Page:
GAZA — A $15 million Qatari cash infusion was paid out to impoverished Palestinian civil servants in the besieged Gaza Strip on Friday, offering Hamas a potential domestic reprieve, though Israel said the money would not go to the dominant Islamist group.
Meanwhile, on Friday, the Israeli army shot dead a Palestinian and wounded 37 other on the border, Gaza medics said. The military said troops faced some 10,000 Palestinians protesters, some of whom threw grenades.
Hamas’s political rival based in the occupied West Bank, Palestinian President Mahmoud Abbas, has slashed Gaza budgets, beggaring tens of thousands of government employees. That has helped stoke a half-year of bloody protests and occasional shelling exchanges across the border of Gaza, which Israel keeps under blockade.
Palestinian sources said the Qatari payout, received on Thursday, was the first of a total of $90 million that would come into Gaza over the next six months with Israeli approval.
Israeli authorities had previously agreed to the gas-rich Gulf Arab state donating materials for civilian construction projects or fuel, worried that more fungible cash donations could reach Hamas, against which it has fought three wars in a decade.
“One day, I have no money to get food or medicine for my children — and now I will buy them food, medicine and clothes,” said Wael Abu Assi, a traffic policeman, outside a Gaza City post office where people queued to draw their salaries.
Branded a terrorist group in the West, Hamas has been under years of embargo by Israeli occupation authorities and neighbouring Egypt. Hamas leaders said in the past they had received funds from other countries including Iran.
Observers for Qatar were present at all 12 post offices across Gaza to monitor the salary disbursements. Employees had to present their identity card and be finger-printed.
Doha’s donations, as well as UN-Egyptian truce mediation and winter rains, have tamped down the violence at the border, where Gaza medics say Israeli forces have killed more than 220 Palestinians since the protests began on March 30 to demand rights to lands lost to Israel in the 1948 war of its creation.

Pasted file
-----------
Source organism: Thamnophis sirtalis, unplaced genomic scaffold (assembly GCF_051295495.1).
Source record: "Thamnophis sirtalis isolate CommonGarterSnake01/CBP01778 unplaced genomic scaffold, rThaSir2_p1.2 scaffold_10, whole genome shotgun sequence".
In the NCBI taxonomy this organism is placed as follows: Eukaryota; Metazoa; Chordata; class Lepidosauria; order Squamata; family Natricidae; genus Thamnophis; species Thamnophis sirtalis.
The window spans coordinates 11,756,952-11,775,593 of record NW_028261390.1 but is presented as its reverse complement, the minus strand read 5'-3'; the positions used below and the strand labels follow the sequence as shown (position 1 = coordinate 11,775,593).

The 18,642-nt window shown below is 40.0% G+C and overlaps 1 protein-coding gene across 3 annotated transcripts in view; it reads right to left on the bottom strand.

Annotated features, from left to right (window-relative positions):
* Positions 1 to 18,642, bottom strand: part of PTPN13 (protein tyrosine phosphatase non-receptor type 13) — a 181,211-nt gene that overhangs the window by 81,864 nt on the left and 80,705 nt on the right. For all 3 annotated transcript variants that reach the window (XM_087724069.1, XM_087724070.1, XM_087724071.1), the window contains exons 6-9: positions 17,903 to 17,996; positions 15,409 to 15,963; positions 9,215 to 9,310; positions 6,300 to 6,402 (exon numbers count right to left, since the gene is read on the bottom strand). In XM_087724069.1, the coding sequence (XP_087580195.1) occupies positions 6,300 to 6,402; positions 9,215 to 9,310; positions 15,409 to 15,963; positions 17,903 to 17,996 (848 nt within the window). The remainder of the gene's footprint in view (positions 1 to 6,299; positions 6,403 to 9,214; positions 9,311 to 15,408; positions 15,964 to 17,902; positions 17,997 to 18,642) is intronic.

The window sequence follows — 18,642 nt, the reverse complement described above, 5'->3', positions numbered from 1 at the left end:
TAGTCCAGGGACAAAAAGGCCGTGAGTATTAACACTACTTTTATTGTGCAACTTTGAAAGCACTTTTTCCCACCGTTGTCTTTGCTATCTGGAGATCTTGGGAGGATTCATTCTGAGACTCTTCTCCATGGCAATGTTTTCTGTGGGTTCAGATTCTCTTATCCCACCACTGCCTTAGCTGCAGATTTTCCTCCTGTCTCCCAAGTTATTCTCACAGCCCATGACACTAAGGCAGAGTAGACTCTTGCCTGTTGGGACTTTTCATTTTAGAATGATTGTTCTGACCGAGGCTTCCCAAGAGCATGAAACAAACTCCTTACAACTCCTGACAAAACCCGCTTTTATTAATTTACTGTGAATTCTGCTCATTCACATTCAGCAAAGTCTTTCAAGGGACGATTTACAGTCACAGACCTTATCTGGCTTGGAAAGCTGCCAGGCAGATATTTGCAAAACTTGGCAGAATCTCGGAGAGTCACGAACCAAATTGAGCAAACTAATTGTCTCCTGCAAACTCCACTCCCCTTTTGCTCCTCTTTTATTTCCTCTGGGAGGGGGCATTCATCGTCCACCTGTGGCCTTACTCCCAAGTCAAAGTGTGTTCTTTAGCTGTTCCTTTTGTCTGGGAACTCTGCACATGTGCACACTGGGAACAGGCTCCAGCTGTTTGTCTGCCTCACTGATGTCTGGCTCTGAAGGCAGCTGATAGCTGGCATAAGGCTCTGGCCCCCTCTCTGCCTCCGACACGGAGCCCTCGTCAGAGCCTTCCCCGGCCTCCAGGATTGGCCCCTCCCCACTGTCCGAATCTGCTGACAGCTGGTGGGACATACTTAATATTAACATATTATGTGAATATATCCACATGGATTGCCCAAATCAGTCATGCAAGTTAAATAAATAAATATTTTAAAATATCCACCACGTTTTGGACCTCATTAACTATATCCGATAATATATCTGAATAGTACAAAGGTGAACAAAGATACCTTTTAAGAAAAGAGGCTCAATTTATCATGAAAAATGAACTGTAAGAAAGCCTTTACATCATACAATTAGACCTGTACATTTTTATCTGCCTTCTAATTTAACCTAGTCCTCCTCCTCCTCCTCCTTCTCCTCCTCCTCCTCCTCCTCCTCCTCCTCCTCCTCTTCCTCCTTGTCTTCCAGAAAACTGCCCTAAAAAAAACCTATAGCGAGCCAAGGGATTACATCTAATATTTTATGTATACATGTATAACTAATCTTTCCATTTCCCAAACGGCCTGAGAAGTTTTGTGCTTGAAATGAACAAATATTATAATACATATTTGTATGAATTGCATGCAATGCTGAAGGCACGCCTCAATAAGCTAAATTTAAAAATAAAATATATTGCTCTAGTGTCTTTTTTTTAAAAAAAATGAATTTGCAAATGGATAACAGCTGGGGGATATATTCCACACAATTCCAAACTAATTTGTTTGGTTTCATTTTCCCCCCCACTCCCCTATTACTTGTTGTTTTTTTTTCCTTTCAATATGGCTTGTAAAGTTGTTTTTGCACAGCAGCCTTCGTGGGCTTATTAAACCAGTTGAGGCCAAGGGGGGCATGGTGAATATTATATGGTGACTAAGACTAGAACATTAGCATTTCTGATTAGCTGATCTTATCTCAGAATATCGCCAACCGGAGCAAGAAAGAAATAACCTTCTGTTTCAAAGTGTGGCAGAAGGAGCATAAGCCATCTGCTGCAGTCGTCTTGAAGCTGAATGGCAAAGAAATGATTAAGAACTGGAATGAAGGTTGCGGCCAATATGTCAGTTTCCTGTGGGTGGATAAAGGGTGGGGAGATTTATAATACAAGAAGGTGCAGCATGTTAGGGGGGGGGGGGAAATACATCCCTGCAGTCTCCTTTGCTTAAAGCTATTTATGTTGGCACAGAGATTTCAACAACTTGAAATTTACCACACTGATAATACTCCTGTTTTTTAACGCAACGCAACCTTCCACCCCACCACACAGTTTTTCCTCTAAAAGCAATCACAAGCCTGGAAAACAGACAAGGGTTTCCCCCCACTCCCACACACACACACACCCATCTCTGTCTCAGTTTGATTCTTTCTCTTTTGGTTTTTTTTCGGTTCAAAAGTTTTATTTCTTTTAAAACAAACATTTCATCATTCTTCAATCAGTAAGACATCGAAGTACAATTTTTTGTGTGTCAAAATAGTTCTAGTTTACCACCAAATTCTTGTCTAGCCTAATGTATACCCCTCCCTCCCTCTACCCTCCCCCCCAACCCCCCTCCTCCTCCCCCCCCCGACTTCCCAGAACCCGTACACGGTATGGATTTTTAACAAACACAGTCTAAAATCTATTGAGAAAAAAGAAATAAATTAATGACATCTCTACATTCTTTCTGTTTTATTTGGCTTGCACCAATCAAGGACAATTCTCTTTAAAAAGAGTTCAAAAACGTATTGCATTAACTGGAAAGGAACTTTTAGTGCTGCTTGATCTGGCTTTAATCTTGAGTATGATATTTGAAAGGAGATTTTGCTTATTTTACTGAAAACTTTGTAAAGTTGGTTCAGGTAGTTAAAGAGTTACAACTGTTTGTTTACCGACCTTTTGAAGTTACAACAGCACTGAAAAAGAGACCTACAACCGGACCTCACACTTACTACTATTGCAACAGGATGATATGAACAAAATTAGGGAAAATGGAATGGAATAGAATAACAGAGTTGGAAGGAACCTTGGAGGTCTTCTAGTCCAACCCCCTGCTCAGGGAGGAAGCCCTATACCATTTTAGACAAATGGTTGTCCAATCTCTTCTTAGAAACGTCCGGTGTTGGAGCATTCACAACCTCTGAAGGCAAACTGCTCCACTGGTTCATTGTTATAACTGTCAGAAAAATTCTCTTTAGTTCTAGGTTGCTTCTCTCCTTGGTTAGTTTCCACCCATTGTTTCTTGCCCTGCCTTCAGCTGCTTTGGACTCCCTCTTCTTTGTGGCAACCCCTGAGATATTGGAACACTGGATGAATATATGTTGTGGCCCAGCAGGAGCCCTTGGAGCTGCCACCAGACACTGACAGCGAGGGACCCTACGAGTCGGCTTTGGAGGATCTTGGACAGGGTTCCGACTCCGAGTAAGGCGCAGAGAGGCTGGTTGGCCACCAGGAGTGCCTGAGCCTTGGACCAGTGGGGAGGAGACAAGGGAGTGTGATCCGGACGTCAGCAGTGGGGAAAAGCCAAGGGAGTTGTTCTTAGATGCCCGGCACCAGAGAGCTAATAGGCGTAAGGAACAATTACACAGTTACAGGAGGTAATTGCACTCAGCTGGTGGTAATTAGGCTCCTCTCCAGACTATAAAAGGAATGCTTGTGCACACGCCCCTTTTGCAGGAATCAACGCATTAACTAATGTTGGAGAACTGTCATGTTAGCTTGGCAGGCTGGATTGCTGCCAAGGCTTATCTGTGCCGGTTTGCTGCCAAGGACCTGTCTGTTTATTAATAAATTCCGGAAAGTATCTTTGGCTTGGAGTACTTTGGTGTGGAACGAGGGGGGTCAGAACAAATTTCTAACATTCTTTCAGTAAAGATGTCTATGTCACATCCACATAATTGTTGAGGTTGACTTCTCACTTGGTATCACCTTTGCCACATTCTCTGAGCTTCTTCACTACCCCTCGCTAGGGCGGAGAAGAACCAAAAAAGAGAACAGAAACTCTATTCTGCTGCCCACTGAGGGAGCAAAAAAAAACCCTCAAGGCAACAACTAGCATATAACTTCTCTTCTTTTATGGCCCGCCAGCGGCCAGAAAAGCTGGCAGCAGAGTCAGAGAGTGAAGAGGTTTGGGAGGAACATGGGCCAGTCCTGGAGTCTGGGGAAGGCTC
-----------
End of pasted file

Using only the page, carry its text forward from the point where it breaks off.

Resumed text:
Earlier, Qatar’s point-man for Gaza relief efforts, Mohammed Al Emadi, visited a site near the border fence. “Long live Qatar!” shouted some of the Palestinian youths there. “Long live Gaza!” he replied.
But as the diplomat’s convoy departed, some youths threw stones that smashed a window on his bodyguards’ car — suggesting not all Palestinians were pleased with Qatar’s intervention. Al Emadi’s car was unscathed.
Qatar’s official news agency said the donated money would benefit 27,000 civil servants out of over 40,000 public servants hired by Hamas since 2007. The rest would be paid through local revenues it said.
“They told me they don’t have money for me,” one employee told Reuters on condition that he would not be named. “Maybe Israel vetoed my name?”
Hamas, Qatari and Israeli officials have been largely silent about the details of the Gaza payouts arrangement.
But a member of right-wing Israeli Prime Minister Benjamin Netanyahu’s security Cabinet played down their significance.
“This is not money that is going to Hamas activities. It is money that is going to the salaries of civil servants, in an orderly, organised manner,” Environment Minister Zeev Elkin told Tel Aviv radio station 102 FM.
Elkin accused Abbas, whose peace talks with Netanyahu stalled in 2014 and who is boycotting the United States because of its pro-Israel policies, of cutting salaries to “inflame Gaza, because he has not been successful on other fronts”.
“The Qataris came along and said: ‘We are willing to pay this instead of Abu Mazen [Abbas], in order to calm Gaza down.’ What does it matter who pays it?” Elkin said.
Wasel Abu Youssef, a member of the executive committee of the Abbas-led Palestine Liberation Organisation, criticised the move. “Arrangements through Qatar and elsewhere prolong the crisis of Palestinian division,” Abu Youssef told Reuters.